Dr. Frank Slansky's Cuterebra bot fly Web site (http://botfly.ifas.ufl.edu/index.htm) and photos were recently featured on two other Web sites: 1) An article by Bill Hilton Jr. titled "Holey Squirrels", which comprised the 15-21 September 2004 topic for "This Week at Hilton Pond." This is the weekly e-newsletter of the Hilton Pond Center for Piedmont Natural History in York, SC, at http://www.hiltonpond.org/ThisWeek040915.html. Bill was a coauthor with Slansky on a 2003 publication titled "Distribution of the bot fly Cuterebra emasculator (Diptera: Cuterebridae) in South Carolina". (J. Urban & Agric. Entomol. 20: 82-91); 2) An article by Sherry Kughn titled "Squirrels with Barnacles" in the Jacksonville State University (Alabama) News at http://www.jsu.edu/news/july_dec2004/botflies.html.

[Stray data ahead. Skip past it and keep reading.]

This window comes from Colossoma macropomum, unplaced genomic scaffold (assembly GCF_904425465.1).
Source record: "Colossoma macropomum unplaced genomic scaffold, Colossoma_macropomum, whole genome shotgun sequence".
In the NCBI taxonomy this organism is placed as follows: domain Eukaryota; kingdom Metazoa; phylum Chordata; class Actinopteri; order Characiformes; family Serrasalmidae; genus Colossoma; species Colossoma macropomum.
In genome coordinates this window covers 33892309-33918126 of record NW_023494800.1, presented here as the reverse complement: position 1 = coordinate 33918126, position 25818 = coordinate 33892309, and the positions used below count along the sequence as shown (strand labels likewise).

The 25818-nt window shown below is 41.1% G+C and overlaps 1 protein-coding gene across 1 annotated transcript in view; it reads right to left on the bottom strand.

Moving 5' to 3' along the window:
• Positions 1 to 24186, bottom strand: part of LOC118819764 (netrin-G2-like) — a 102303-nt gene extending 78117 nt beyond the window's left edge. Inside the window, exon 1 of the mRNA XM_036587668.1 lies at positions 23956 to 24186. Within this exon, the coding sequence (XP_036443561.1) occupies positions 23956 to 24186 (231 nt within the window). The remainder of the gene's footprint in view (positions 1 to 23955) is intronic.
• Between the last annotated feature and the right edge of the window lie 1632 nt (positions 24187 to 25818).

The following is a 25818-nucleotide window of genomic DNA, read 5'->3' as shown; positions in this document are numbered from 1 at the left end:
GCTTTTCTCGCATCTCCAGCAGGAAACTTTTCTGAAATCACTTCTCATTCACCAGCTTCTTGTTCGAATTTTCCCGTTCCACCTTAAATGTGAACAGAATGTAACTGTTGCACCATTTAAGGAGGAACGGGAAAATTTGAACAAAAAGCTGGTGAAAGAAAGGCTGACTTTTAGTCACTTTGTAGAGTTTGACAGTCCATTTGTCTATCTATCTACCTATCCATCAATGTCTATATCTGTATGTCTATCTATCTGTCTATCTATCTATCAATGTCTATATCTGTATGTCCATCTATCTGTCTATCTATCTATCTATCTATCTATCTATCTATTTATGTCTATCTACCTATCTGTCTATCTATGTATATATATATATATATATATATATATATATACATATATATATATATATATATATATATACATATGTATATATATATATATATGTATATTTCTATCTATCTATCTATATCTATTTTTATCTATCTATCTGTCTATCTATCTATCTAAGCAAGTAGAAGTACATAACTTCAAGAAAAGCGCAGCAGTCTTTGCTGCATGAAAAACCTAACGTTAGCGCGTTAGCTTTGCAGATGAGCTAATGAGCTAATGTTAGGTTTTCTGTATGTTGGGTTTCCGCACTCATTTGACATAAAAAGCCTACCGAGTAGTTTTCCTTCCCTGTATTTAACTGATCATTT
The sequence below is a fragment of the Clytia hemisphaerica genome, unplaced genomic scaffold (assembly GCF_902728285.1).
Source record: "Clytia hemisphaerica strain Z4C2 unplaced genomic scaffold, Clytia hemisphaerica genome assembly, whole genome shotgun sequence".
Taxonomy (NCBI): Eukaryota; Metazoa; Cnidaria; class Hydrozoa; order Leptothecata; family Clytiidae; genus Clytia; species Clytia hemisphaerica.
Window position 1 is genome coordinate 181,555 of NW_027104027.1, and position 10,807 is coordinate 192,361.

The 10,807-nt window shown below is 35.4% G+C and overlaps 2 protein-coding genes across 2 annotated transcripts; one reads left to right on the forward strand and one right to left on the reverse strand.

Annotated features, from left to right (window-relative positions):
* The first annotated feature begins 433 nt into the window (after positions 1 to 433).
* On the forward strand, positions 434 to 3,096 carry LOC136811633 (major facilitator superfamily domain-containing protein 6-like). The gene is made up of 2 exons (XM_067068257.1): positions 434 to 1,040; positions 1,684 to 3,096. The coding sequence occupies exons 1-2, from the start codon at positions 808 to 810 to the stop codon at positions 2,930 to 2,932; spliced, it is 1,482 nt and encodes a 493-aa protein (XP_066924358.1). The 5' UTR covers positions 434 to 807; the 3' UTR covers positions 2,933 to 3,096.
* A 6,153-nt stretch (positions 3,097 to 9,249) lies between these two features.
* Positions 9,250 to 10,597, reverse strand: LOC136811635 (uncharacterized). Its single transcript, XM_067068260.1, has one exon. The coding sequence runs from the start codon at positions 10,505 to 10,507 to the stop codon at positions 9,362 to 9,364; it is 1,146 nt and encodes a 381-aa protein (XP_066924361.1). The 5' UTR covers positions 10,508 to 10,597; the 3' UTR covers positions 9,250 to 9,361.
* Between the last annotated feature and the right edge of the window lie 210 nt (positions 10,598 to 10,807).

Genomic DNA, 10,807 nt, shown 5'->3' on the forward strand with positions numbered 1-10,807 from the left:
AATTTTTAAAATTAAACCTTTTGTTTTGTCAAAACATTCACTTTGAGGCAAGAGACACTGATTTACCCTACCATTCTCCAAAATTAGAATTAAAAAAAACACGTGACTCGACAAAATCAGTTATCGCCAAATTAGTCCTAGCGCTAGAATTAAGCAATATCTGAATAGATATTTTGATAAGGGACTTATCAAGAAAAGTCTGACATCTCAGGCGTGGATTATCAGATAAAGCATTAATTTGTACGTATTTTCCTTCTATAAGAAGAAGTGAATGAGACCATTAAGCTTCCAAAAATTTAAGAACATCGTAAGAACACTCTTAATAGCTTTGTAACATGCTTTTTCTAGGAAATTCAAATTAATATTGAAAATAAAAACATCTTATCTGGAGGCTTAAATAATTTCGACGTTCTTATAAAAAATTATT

Dr. Xuguo "Joe" Zhou recently joined the department as a post-doc working with Drs. Mike Scharf and Faith Oi. Joe received his BS and MS from Beijing Agricultural College and China Agricultural University, respectively, in entomology and insect toxicology. In 2002, Joe received his PhD from the University of Nebraska-Lincoln in insect biochemistry and toxicology, working under Prof. Blair Siegfried. After one-year as a post-doc at Purdue University working on termite molecular biology, Joe came to UF to join Mike Scharf, who also recently moved to UF from Purdue. Joe is currently working on functional characterization of termite genes involved in caste differentiation, and on cellulase genes/proteins from termites and their endosymbiotic fauna. Joe is joined by his wife Dr. Lan Kong. Lan holds a PhD in computer science from the University of Nebraska-Lincoln, and is responsible for the recently completed renovations to the Insect Toxicology Web site at http://insecttoxicology.ifas.ufl.edu/. Joe and Lan are also expecting a new addition to their family this November!